We can also define the "upward product" of two elements X and Y as 

_{} 

Denoting this product by Z = (z_{1}, z_{2}, z_{3}), we can evaluate the sum 

_{} 

Since X and Y are both elements of B, it follows that this quantity vanishes, and so the upward product of X and Y is also an element of B. Furthermore, again taking advantage of the fact that X and Y are elements of B, it's clear from identity (1) that the norm is multiplicative, i.e., we have 

_{} 

Likewise the "downward product" defined by 

_{} 

is also an element of B, and the norm is multiplicative under this operation. Naturally the corresponding "division" operations can be performed by solving the three linear equations in three unknowns. For example, if (a,b,c)(x,y,z) = (A,B,C), and we are given the values of x,y,z,A,B,C, we can solve for a,b,c using the relation 

_{} 

The determinant of the square matrix is x^{3} + y^{3} + z^{3}  3xyz, which for Napoleonic triples is equivalent to (x + y + z)^{3}. Hence division is welldefined as long as x + y + z is not zero, and we can solve the above system to give 

_{} 

and similarly for b and c (by rotating the coefficients A,B,C to the right). Of course, the vanishing of the denominator corresponds to the vanishing of the norm of (x,y,z), which is x^{2} + y^{2} + z^{2}. In view of the identity x^{2} + y^{2} + z^{2} = (x + y + z)^{2}  2(xy+xz+yz) we see the norm of a Napoleonic triple vanishes if and only if the sum of its components is zero.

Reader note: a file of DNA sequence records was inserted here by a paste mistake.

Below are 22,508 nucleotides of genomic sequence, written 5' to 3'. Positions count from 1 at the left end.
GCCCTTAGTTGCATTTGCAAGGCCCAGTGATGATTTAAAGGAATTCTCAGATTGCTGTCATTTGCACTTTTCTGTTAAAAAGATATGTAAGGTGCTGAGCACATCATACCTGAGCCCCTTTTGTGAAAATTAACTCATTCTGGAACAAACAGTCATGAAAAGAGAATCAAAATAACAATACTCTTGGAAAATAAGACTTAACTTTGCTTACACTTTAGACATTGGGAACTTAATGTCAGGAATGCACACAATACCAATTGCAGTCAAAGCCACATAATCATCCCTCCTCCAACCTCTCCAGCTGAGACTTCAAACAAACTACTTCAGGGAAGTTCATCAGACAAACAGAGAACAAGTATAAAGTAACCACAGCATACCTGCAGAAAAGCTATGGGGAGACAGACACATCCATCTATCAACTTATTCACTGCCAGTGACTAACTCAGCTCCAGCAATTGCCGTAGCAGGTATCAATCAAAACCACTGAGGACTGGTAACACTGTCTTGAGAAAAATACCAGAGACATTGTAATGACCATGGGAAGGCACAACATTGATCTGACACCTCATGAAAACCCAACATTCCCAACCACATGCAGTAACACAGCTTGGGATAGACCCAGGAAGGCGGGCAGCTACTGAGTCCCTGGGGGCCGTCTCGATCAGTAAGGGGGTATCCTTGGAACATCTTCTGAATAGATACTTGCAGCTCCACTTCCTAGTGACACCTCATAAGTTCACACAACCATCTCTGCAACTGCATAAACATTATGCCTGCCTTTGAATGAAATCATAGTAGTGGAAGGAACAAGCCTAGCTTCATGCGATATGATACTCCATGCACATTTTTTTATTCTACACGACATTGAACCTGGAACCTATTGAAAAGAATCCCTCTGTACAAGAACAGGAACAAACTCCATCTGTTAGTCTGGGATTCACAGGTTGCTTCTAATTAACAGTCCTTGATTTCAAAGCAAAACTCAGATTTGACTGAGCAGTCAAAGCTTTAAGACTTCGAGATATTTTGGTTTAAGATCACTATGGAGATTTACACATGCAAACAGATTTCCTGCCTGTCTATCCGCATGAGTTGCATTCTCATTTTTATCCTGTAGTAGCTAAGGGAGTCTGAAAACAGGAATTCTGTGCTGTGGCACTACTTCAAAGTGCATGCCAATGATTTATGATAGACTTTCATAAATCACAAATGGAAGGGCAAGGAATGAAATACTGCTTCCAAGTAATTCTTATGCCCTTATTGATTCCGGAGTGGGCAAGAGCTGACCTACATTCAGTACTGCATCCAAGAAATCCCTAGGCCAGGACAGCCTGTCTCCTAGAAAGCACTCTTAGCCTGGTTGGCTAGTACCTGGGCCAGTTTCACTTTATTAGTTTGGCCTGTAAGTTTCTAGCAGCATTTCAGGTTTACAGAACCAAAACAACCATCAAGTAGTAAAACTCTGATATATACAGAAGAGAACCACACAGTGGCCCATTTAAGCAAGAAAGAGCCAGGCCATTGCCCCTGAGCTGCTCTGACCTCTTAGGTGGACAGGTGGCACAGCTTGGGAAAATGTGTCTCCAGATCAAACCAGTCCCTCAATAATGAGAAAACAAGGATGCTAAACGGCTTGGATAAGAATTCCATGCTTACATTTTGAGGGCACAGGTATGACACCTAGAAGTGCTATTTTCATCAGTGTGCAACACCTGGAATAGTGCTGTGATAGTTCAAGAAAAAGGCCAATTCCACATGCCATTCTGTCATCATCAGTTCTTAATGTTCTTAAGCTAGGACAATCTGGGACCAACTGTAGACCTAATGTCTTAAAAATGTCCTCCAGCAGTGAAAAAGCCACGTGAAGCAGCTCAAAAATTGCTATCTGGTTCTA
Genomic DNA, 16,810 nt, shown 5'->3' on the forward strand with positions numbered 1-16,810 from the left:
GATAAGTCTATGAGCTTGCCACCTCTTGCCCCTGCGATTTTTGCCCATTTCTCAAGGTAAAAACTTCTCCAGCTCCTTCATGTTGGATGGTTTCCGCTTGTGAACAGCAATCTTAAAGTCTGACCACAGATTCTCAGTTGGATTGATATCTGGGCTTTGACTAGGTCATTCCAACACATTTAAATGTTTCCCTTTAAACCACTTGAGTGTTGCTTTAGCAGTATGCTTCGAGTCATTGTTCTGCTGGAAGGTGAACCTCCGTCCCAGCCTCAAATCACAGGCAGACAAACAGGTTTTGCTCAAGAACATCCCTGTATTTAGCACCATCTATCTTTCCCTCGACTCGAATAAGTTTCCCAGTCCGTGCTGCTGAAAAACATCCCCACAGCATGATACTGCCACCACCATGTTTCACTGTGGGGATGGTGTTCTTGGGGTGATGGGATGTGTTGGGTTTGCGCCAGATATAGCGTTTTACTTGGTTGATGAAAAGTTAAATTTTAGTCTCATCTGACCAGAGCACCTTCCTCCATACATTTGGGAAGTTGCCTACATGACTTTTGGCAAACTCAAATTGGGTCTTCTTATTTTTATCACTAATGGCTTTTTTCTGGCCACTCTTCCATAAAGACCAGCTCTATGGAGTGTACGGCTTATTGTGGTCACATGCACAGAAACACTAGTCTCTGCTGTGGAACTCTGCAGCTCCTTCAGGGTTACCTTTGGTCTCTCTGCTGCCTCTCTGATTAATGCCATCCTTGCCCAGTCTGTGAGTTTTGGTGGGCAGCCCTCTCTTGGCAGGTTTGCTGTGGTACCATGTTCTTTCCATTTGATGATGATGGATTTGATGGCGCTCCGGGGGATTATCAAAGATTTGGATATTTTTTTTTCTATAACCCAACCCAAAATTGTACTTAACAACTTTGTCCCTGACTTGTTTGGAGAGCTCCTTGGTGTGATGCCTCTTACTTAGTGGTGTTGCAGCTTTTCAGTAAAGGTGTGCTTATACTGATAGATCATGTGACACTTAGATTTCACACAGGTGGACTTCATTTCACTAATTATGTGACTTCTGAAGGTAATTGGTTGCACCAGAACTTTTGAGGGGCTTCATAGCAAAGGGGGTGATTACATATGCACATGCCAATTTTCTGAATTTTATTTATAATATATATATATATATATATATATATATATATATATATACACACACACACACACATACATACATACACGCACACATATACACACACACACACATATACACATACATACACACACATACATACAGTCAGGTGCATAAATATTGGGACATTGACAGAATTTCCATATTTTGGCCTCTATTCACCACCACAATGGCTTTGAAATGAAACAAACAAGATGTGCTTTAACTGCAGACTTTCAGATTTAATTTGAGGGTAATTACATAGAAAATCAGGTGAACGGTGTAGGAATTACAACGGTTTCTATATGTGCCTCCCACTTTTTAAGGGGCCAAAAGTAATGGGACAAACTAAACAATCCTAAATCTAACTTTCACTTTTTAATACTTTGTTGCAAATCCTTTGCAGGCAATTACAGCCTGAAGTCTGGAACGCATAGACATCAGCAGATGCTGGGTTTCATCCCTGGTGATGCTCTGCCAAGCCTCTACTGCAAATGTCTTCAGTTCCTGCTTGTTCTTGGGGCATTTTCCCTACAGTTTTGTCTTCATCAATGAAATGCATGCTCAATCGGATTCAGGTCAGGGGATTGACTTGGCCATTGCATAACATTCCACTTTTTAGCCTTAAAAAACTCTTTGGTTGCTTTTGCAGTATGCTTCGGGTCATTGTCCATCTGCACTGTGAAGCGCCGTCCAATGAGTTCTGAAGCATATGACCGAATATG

To define an analog of addition for elements of B is slightly less straightforward, because a simple addition of corresponding components of two elements of B generally does not yield an element of B. In other words, if X and Y are elements of B, the triple of numbers x_{1} + y_{1}, x_{2} + y_{2}, x_{3} + y_{3} is generally not in B. One way of defining "addition" for elements of B is by the formula 

_{} 

where the scalar l is given by 

_{} 

If Y is the zero element of B, i.e., Y = (0,0,0), then l = 0 and we have 

_{} 

On the other hand, if the two summands are identical, the numerator of l vanishes, so we have 

_{} 

with the understanding that multiplication of a Napoleonic vector by a scalar simply multiplies each component by that scalar.